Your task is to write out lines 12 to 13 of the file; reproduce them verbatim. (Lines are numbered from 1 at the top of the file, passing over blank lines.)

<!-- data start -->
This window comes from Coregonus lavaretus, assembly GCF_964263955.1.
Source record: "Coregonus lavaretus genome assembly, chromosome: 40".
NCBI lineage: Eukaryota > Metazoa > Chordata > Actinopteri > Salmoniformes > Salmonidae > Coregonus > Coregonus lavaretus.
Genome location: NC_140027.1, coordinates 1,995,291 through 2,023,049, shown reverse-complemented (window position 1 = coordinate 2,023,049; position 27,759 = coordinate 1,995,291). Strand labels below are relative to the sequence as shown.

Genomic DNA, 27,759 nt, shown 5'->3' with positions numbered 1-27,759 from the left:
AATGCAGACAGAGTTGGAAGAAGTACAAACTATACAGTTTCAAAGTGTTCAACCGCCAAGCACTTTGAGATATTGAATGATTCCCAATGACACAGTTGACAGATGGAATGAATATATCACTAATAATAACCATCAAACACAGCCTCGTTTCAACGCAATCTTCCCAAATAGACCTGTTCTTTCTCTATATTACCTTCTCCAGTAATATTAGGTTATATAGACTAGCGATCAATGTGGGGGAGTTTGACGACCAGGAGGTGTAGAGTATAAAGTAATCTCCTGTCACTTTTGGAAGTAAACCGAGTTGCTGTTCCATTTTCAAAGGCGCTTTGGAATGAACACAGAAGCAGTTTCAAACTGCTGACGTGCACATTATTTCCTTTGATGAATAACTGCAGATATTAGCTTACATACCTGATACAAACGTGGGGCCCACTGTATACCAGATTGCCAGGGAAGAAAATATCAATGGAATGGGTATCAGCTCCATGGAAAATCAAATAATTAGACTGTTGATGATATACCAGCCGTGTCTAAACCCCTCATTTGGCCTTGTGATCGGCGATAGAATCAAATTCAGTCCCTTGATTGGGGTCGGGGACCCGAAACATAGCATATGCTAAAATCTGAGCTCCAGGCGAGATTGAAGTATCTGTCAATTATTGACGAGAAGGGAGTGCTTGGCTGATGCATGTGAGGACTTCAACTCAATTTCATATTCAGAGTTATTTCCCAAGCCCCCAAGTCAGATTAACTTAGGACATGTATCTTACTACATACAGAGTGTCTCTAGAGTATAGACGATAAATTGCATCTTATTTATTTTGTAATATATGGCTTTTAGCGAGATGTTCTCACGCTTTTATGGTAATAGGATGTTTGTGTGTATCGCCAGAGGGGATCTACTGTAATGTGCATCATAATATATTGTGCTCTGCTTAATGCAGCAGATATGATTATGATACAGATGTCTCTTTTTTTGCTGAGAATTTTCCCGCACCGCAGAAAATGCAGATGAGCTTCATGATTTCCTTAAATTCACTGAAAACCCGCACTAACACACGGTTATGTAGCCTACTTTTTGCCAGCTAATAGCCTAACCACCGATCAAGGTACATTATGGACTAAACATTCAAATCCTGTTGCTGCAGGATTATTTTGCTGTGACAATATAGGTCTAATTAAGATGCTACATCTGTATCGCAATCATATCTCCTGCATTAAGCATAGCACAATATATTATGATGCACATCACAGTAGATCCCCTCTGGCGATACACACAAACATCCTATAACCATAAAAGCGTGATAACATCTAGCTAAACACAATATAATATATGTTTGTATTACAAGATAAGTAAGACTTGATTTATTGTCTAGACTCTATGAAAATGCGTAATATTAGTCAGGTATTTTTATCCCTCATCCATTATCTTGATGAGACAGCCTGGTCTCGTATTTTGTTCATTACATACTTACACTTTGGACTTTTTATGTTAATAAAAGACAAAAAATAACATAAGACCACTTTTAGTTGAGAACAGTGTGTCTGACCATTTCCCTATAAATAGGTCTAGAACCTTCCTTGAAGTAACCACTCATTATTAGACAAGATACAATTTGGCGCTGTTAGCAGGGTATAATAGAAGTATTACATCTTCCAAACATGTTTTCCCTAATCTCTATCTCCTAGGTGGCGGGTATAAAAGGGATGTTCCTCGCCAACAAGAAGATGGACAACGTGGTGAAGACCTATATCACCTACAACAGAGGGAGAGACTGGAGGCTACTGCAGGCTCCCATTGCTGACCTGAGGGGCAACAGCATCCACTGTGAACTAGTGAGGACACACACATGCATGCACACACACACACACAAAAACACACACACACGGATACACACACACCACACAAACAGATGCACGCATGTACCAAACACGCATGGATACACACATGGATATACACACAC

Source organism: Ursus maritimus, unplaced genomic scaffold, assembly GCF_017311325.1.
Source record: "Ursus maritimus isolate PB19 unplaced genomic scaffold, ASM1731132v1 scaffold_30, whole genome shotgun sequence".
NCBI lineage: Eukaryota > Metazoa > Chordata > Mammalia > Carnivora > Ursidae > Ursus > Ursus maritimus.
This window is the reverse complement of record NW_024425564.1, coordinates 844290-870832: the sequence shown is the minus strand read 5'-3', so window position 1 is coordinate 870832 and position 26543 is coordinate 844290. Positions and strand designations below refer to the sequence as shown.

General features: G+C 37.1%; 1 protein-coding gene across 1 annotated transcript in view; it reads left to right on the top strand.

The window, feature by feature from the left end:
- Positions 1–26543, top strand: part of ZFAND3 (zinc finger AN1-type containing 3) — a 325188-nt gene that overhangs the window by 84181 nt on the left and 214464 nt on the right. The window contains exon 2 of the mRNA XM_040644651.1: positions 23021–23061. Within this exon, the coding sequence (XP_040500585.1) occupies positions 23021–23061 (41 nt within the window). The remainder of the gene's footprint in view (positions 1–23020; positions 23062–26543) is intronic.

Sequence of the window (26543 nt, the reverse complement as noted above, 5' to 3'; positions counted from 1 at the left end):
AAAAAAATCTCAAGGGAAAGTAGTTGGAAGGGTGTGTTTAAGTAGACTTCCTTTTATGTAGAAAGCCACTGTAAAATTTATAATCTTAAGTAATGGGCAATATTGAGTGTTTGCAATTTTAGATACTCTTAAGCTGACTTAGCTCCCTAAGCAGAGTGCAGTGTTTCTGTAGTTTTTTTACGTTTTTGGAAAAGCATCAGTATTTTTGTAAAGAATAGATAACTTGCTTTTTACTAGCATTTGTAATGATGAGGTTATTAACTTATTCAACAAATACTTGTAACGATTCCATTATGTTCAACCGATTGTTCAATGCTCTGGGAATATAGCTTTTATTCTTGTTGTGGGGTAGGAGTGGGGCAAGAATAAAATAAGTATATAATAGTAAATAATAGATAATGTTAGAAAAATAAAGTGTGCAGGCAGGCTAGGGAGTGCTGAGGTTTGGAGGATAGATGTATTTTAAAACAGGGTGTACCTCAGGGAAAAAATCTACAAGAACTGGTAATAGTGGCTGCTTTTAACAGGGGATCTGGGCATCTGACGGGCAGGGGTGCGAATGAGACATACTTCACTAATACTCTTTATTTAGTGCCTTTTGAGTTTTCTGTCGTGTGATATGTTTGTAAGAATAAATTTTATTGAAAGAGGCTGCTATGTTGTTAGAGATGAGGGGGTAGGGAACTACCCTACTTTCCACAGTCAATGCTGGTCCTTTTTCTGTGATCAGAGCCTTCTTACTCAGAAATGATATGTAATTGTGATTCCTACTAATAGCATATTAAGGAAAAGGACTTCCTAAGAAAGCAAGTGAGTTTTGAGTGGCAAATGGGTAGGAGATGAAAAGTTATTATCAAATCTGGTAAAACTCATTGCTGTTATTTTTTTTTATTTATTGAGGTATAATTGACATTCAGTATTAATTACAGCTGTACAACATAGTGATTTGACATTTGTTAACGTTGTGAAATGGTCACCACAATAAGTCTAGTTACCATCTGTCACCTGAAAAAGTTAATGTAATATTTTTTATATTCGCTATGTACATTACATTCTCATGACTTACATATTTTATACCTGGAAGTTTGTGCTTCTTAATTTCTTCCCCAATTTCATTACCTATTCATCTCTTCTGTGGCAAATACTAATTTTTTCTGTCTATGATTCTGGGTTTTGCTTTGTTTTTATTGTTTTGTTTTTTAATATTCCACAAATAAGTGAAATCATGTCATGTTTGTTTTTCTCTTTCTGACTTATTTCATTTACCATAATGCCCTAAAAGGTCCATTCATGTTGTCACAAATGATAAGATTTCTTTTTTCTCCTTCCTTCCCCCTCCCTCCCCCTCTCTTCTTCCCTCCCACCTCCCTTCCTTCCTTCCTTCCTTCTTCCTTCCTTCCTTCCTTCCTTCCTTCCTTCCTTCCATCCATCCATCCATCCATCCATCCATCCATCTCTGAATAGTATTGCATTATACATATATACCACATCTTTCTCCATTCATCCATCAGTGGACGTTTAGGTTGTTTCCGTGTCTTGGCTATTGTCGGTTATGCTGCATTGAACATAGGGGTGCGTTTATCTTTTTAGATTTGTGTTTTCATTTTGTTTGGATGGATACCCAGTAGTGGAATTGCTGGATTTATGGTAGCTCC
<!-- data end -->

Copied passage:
The window, feature by feature from the left end:
- Positions 1–26543, top strand: part of ZFAND3 (zinc finger AN1-type containing 3) — a 325188-nt gene that overhangs the window by 84181 nt on the left and 214464 nt on the right. The window contains exon 2 of the mRNA XM_040644651.1: positions 23021–23061. Within this exon, the coding sequence (XP_040500585.1) occupies positions 23021–23061 (41 nt within the window). The remainder of the gene's footprint in view (positions 1–23020; positions 23062–26543) is intronic.